While it may rile up a few jolts from a casual viewer, I found this series to be almost entirely lacking in effective scares, especially during the later half of the season. While some of the designs of the ghosts, notably the Bent-Neck Lady and William Hill (who might as well be called The Tall Man), offer up some iconic imagery, a majority of the spirits are neither particularly interesting or all that frightening. And, to be honest, it wasn't required for them to be, the original terror of Shirley Jackson's novel came from the dread of the unknown/unexplained. Ultimately, despite the second season of this show being introduced as adapting a different story to the small screen (The Turn of the Screw by Henry James), I feel as though my enthusiasm has dissipated for seeing where this anthology series will go. With some interesting takes on expanding the Hill House story, I think this would've been better suited as a film sequel to this familiar story. Otherwise, there's far too much drawn out drama here to justify padding out ten episodes of a relatively simple tale.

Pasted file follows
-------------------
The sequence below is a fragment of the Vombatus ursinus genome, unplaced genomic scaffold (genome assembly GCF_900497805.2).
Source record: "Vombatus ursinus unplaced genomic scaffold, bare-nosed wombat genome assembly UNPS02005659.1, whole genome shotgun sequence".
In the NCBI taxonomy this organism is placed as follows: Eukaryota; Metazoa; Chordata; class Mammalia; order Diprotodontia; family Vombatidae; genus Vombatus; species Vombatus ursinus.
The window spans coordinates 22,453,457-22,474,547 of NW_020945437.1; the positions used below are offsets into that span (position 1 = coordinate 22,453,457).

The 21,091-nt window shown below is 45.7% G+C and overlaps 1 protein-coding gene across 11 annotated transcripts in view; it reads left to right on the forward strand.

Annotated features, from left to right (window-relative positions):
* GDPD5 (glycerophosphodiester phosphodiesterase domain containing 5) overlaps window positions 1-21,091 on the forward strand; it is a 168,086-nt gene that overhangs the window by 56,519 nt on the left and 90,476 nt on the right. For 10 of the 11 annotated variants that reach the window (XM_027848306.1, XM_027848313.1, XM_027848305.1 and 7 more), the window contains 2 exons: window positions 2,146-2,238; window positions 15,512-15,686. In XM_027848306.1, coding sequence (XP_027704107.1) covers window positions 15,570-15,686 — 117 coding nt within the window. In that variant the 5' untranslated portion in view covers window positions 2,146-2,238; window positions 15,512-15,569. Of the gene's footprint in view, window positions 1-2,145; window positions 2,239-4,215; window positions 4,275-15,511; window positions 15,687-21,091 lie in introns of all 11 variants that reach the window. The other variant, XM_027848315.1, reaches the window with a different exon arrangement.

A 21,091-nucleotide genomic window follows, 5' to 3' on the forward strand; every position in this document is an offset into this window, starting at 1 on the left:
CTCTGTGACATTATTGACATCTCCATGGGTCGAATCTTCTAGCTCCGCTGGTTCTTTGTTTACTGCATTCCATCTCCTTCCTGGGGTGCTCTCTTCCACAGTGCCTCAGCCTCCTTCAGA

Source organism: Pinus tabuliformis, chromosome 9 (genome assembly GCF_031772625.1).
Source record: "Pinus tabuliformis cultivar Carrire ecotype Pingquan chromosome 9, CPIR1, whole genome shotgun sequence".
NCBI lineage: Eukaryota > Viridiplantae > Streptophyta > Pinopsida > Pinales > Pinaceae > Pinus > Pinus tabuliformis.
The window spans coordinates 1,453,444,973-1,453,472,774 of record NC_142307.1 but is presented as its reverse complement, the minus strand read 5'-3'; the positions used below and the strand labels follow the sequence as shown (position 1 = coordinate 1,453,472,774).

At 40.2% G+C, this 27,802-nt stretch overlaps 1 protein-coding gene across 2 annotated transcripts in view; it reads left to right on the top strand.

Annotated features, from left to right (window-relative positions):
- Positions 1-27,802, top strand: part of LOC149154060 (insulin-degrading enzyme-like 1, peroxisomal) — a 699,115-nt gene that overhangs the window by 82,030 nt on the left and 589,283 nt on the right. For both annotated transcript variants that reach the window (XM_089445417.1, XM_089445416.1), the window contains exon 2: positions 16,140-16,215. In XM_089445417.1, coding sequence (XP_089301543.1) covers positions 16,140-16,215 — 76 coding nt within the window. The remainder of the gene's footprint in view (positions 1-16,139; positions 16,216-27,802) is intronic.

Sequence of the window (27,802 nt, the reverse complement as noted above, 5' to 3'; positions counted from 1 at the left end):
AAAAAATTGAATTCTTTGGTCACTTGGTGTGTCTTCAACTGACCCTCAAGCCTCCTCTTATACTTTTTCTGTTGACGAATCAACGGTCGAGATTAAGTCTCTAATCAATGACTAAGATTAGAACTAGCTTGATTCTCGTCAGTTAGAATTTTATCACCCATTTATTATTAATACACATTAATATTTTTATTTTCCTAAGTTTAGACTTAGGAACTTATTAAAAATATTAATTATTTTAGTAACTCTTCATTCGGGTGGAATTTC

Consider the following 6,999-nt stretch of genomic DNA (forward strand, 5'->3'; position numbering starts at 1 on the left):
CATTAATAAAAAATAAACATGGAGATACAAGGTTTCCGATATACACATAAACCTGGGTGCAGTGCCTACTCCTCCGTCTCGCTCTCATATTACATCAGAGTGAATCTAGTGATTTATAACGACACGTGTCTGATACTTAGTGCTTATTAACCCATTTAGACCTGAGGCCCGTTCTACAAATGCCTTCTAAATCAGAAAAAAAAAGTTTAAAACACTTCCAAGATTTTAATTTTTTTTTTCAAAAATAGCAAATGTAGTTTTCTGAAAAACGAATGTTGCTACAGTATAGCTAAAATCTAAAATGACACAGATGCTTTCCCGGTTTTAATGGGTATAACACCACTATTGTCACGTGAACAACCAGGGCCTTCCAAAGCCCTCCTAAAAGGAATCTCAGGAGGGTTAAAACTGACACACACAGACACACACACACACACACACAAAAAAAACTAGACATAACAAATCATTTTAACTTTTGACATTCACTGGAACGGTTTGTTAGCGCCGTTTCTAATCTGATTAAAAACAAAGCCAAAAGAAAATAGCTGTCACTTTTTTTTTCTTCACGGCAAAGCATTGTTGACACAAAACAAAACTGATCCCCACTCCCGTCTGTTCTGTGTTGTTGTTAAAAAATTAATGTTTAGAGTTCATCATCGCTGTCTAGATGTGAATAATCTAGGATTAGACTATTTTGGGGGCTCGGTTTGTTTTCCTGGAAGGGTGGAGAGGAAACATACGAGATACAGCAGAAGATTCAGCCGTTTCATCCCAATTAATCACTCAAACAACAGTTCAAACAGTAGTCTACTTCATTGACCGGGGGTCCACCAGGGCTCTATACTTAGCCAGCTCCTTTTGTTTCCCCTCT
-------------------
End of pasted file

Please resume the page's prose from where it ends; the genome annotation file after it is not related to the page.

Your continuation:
What did you think of Mike Flanagan's take of The Haunting of Hill House? Are you now a die-hard fan or think it could've used some work? Or perhaps a film adaption instead? Let us know on any of our social media platforms and lets get the conversation going! With us now entering the month of March we've got plenty more for you creeps to digest coming to the Coven soon enough. But until next time, keep it creepy!

Comments

  1. Excellent review! You add insights to my understanding of the show which is much appreciated and the purpose of good writing. This blog is kickin' ass!